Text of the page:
The first meeting with a patient preparing to have weight loss surgery, whether it be sleeve, bypass, or balloon, carries so much hope, anticipation, and excitement- that you can almost cut it with a knife. For many people, by the time they have reached the point of considering weight loss surgery, they have gained and lost hundreds of pounds. They finally have a beacon of hope in what was once a desolate psychological place of despair and hopelessness.
Trying to emphasize the need for simultaneous behavioral and psychological change, often makes me feel like Rachel Dratch in her SNL portrayal of Debbie Downer.
The reality is that there are many people who go into the surgery, carrying a magic bullet fantasy who don't intend to change anything about their lifestyle or psychological landscape, and that actually still works - for a while....
The sheer reduction in portion size over time would dictate that most will lose a significant amount of weight. There is no other way of losing weight that has such a fail safe element to prevent "cheating," or "relapse." You simply can't go overboard after the surgery, or you will get very sick and regret it.
However, after the party is over. All the folks have gone home, all the social reinforcement has diminished, and six to twelve months post- you are still faced with the demons that got you here in the first place; depression, past trauma, abuse, a bad relationship, lack of purpose, addictive propensities, boredom, loneliness, lack of a sense of self efficacy, etc.
Your Psychological Tool Belt is Here.
Baptism - go back to the drawing board when you know you've gotten off track. I am in the midst of potty training my three toddlers at the moment and am reminded of her directive if the kids start to have accidents more frequently that we need to go back to square one and do another three day round of the pants off dance off, where we are sequestered to our home for 72 solid hours so that I can act like a psychological seismograph and quickly put a peeing kid on the potty mid stream.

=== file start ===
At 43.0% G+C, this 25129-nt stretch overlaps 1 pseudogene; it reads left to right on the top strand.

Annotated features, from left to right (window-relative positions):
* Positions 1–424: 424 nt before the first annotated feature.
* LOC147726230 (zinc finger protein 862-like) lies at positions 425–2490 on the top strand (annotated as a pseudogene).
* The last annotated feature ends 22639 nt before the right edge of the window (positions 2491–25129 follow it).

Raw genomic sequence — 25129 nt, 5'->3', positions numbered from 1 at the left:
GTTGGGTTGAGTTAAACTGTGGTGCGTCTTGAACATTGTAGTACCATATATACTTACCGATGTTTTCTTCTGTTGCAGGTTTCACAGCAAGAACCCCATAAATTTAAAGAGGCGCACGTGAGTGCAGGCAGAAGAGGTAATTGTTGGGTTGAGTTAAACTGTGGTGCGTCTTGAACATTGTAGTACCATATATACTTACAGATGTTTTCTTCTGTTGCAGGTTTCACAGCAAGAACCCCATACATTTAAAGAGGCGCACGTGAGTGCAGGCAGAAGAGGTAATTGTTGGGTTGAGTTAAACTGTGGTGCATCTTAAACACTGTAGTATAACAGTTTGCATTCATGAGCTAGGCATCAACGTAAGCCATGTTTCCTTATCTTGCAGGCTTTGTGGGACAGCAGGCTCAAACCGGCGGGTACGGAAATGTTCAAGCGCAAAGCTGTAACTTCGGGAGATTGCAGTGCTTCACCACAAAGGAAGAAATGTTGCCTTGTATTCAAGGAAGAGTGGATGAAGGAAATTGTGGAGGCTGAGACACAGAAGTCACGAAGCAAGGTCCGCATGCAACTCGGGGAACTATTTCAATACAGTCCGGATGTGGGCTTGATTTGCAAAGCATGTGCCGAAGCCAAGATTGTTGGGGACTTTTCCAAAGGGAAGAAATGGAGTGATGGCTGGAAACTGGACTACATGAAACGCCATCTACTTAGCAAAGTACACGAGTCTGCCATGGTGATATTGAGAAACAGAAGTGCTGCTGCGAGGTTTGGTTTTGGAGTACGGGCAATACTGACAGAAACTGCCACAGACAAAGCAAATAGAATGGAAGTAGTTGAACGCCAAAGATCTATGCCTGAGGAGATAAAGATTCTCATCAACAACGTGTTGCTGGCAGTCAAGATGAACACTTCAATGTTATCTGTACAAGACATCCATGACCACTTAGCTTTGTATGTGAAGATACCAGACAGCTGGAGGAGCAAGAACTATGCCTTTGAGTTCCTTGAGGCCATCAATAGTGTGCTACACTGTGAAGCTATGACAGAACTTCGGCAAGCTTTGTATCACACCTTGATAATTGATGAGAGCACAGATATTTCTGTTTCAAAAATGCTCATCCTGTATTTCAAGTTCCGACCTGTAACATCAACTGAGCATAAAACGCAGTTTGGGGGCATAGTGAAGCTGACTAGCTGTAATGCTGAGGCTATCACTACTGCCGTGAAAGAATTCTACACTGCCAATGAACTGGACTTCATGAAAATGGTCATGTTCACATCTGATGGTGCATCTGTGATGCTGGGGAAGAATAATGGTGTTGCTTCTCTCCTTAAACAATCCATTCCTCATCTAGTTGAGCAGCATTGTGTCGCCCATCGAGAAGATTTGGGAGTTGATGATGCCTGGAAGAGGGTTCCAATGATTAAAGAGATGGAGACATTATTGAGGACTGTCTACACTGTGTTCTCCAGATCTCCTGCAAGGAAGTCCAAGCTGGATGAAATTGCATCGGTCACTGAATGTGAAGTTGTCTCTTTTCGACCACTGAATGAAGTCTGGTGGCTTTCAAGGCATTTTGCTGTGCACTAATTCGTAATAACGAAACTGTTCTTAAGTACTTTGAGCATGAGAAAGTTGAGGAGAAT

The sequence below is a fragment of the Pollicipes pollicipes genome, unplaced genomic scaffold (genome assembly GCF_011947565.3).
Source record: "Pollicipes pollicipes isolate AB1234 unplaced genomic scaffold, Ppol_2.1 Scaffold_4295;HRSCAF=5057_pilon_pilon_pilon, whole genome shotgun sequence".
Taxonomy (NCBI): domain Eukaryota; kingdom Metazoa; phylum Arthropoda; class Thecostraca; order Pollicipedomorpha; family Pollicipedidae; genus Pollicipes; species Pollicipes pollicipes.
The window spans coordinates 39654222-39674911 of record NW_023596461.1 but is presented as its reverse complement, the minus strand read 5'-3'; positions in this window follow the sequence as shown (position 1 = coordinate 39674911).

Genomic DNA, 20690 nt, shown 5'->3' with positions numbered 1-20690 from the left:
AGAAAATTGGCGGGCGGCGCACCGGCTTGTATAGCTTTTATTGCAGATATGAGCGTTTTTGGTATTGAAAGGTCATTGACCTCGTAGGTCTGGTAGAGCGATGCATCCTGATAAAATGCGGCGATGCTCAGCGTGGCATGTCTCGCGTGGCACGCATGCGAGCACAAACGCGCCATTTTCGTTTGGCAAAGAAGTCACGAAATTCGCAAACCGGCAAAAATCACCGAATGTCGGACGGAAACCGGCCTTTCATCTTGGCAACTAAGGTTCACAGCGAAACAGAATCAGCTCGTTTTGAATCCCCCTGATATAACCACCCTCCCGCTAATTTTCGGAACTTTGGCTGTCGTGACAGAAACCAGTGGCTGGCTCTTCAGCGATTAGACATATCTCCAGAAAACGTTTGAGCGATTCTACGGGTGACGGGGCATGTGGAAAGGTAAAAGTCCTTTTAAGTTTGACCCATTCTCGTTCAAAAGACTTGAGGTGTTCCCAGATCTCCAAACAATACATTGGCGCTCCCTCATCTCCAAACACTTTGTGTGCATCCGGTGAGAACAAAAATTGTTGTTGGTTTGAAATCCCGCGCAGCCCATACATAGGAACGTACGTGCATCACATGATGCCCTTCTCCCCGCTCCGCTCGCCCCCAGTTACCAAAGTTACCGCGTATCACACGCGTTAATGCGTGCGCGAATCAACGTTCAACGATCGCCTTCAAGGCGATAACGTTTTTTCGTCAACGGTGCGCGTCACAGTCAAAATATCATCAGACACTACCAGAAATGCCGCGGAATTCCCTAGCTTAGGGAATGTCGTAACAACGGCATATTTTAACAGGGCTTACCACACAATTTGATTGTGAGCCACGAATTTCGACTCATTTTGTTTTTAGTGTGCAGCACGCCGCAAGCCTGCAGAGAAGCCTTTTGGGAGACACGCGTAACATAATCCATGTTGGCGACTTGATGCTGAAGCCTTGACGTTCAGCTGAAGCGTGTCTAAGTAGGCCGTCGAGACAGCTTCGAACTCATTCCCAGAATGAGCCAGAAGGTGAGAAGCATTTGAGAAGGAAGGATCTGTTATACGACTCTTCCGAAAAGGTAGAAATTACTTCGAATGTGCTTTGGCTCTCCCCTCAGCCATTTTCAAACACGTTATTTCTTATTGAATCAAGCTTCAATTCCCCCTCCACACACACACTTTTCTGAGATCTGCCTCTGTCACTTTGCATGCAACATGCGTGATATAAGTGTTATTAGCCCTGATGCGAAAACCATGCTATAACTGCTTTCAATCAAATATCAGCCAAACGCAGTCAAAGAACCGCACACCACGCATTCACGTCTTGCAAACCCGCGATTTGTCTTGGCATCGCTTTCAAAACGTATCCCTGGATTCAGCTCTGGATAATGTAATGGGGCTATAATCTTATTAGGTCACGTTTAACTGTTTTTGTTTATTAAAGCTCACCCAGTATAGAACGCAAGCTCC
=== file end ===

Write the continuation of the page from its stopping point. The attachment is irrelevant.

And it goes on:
Same thing applies to bad habits or addiction. To have the same motivation and gusto you once came out of the gates with, you have to go back and come out of the gates again. Perhaps this means reading the literature that got you motivated to change in the first place. Maybe this means going back to OA meetings. This could mean training for a half marathon. Whatever helps to signify to you that another major shift is coming.
Psychological Absolvement- This is a layer of guilt that I see many who relapse, carry. This serves no one. In fact, it sometimes perpetuates the problem because when we feel bad, we do badder (that's a word right?). Understand that this journey you are on is not a simple downhill road, but a twisting, winding, and sometimes uphill battle. This struggle is all part of your process.
In any true change process or metamorphosis there is significant struggle, whether it be the caterpillar in its cocoon, or the crucible in the kiln.
Higher Desires- Make a list of what you at your best self feels and looks like. Are there famouss people or celebrities that have recovered from addiction that inspire you? Are there people in your life that live it with vigor that you would want to emulate?
Environmental prompts- make sure your life is surrounded by items that inspire and motivate you. It could be a beautiful quote on your mirror, a poem on your bedside journal, a beautiful picture on your phone's wallpaper, making sure your favorite health sites are showing up first in your social media feeds, making an effort to tune out negative social media, or triggering/toxic people. Whatever the things are that you know lend to you being your best self, need to be in place. Think of it like psychologically nesting for change.
Cons list- you need to have a list on your person or on your phone of all the reasons you did this in the first place; heart disease, hypertension, sleep apnea, chronic pain, not being able to keep up with the grandkids, poor sex life, feeling of embarrassment in public, social isolation, etc. These can be powerful reminders of why we started such an endeavor in the first place.
Spirituality- This doesn't mean religion but it can. If you have a solid faith- wonderful, use that. Allow your guiding principles to help you during your most vulnerable weak moments. If you don't have any form of spirituality - think about what that might look like for you; yoga, mindfulness, realignment with nature, serving your community.
Spirituality allows us to connect with our soul. It allows us to be in a place of openness and vulnerability without knowing all the answers. It provides us with the opportunity to have faith that everything is going to be alright even though things are really uncomfortable right now.
Daily/Weekly- What are you daily and weekly rituals that keep you on the right track? Make a list of the things you know you need to be doing daily and weekly to signify you are in a good space. Maybe daily it is drinking hot lemon water in the morning, meditation or "bed"itation, prayer, exercise, vitamins, meal prep. Then maybe weekly it is acupuncture, therapy, journaling, volunteering.
Try starting with these tools and see if you don't start to feel a sense of renewed motivation. For more tools, please check out the full psychological tool belt here. For my free supplemental course on weight loss, click here.